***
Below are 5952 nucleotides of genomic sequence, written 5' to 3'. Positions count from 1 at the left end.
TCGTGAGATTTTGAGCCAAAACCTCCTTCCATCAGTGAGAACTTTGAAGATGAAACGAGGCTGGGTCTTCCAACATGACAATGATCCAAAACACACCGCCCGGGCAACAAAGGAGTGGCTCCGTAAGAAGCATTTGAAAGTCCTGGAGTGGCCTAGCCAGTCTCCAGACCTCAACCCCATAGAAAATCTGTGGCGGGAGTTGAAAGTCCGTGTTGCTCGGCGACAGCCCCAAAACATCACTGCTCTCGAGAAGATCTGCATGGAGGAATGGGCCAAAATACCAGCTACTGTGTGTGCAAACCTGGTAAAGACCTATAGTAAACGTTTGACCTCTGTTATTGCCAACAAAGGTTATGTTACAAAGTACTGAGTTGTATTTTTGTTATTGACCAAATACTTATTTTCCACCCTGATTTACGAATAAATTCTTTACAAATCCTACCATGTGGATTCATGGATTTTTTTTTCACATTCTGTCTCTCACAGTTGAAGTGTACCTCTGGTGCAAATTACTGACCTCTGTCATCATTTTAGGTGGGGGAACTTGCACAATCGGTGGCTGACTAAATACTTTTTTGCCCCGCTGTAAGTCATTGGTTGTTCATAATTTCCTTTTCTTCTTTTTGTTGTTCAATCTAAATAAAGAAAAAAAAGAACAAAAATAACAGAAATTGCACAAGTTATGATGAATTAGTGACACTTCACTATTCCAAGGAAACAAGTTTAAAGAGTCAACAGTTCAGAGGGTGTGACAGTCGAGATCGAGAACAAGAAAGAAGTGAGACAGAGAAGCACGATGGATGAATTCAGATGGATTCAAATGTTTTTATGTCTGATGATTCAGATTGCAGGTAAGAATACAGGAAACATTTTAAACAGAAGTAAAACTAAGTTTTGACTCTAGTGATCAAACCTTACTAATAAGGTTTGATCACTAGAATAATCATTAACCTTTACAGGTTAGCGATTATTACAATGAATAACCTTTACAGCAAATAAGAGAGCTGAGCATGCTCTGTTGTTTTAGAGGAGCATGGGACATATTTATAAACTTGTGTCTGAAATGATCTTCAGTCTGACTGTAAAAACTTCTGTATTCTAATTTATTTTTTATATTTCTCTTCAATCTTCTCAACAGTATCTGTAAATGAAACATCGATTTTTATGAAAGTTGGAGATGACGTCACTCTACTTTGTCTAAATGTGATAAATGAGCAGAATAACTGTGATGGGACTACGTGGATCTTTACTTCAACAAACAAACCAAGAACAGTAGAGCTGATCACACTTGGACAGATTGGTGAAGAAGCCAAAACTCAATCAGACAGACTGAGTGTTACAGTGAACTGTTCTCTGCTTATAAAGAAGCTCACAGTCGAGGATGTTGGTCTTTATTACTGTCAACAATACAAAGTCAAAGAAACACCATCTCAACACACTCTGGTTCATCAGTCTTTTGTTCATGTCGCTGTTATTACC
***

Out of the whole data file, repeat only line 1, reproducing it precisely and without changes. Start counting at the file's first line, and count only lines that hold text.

Below are 5952 nucleotides of genomic sequence, written 5' to 3'. Positions count from 1 at the left end.